In a new study, researchers have unearthed how water from this vast subglacial system contributes to the formation of ice streams, and how it plays a crucial role in transporting ice from the remote interior of Antarctica toward the surrounding ocean. Water flowing from this network of under-ice lakes, they say, ultimately affects climate and global sea level.
A research team led by geophysicists Robin Bell and Michael Studinger from the Lamont-Doherty Earth Observatory of Columbia University in New York City, discovered four large, subglacial lakes miles beneath the Antarctic ice sheet's surface. The team was able to link these lakes for the first time to a fast flowing ice stream above and establish that within this 170-mile wide area the lakes contribute to the creation of a major ice stream. The team, which includes scientists from NASA, the University of New Hampshire, Durham, and the University of Washington, Seattle, published their results in the Feb. 22 issue of Nature.
"This connection of major subglacial lakes to the accelerated pace of ice movement deep in Antarctica’s interior is a key piece of the ice sheet stability puzzle," said co-author Christopher Shuman, a physical scientist in the Cryospheric Science Branch at NASA's Goddard Space Flight Center, Greenbelt, Md. "Given the remoteness of the area, we could not have put the picture together without multiple types of satellite data."
Ice streams are large, fast-flowing features within ice sheets that transport land-based ice and meltwater to the ocean. One such stream, the Recovery Glacier ice stream, annually drains the equivalent of eight percent of the huge East Antarctic Ice Sheet, an area larger than the continental United States. The associated Recovery drainage basin, virtually unexplored since an American-led Antarctic ice sheet research trek over 40 years ago, funnels an estimated 35 billion tons of ice into the Weddell Sea annually.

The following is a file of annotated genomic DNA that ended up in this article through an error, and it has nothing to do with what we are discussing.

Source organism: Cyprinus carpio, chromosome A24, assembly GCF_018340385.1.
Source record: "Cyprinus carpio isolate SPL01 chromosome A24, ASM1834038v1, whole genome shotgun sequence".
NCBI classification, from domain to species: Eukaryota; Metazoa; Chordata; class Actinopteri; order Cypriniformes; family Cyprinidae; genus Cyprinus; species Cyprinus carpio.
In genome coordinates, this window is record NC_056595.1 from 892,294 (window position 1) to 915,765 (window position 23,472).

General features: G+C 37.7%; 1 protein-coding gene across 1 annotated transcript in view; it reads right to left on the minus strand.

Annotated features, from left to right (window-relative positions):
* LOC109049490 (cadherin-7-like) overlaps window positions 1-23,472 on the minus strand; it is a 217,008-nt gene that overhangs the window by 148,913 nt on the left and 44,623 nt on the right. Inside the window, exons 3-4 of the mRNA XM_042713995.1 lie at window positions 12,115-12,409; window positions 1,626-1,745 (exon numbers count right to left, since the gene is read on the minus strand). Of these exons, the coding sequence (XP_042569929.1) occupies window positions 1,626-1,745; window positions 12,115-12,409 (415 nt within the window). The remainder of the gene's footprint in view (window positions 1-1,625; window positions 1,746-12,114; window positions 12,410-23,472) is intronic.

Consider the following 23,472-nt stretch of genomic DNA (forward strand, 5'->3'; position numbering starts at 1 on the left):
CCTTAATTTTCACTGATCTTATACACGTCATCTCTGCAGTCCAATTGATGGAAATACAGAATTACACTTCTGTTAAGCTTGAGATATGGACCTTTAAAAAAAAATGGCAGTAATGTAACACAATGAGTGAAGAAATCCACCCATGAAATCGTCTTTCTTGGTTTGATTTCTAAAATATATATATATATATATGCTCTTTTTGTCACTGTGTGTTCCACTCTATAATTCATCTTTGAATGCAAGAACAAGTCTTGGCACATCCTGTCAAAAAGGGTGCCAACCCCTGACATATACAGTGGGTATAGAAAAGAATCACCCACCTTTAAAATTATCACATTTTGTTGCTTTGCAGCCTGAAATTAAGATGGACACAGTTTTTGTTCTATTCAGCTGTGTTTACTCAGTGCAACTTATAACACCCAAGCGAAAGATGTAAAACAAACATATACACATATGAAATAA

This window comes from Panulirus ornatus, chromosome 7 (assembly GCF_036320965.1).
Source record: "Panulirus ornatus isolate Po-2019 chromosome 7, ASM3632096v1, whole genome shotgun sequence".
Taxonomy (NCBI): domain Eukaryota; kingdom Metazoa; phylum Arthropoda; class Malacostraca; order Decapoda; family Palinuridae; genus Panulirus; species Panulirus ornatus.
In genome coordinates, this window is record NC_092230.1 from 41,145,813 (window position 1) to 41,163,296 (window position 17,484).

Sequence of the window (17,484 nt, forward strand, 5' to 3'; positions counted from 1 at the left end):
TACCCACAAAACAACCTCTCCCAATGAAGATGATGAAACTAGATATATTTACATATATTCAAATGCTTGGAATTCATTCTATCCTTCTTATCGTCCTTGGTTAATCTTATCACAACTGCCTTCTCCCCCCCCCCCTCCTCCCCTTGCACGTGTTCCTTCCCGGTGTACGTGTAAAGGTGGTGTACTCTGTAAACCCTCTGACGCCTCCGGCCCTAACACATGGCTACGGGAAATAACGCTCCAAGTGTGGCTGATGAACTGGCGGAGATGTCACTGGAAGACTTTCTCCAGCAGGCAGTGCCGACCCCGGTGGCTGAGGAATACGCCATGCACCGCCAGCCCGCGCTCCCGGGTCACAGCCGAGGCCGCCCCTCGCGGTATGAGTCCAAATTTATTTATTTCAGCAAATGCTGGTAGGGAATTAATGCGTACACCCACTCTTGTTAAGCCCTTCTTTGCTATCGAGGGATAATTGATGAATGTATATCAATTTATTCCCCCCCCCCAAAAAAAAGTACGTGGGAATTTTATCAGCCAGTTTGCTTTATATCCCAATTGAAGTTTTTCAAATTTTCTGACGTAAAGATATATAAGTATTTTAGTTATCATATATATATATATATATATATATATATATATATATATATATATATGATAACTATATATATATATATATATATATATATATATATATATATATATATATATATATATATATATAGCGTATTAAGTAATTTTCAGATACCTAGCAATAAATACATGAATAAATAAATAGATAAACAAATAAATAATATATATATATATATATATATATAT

The scientists used a remote sensing technology called interferometric synthetic aperture radar from the Canadian Space Agency’s RADARSAT instrument to measure the speed of the ice flow. They also used visible imagery from sensors aboard NASA’s Terra and Aqua satellites and high-resolution laser data from NASA's Ice Cloud and Land Elevation Satellite to capture small changes in the landscape characteristics of the ice stream indicating the presence of subglacial lakes beneath the ice.
Not only did the scientists find four new lakes, they discovered that the lakes coincide with the origin of tributaries of the Recovery Glacier ice stream. Upstream of the lakes, the ice sheet moves at just a few feet a year; downstream the flow increases to a third of a mile each year. The research team concluded that the lakes provide a reservoir of water that lubricates the bed of the stream, which speeds the flow of ice, and prevents the base of the sheet from freezing to the bedrock.
"It's almost as if the lakes are capturing the geothermal energy from the entire basin and releasing it to the ice stream," said lead author Bell, a senior research scientist at the Lamont-Doherty Earth Observatory. "They power the engines that drive ice sheet collapse. The more we learn about the lakes, the more we realize how important they are to ice sheet stability."
The team's work also suggests that subglacial lakes play a role in sea-level rise as well as regional and global climate change. "Here we found that meltwater at the base of the ice sheet speeds the flow of Recovery ice to the oceans. In turn, that contributes to higher sea levels worldwide," said Shuman. "Floods have been known to originate from the interior of the ice sheet in the past, possibly from systems like these subglacial lakes. These sudden outbursts of fresh water could potentially interfere with nearby ocean currents that redistribute heat around the globe and could disrupt the Earth's climate system."
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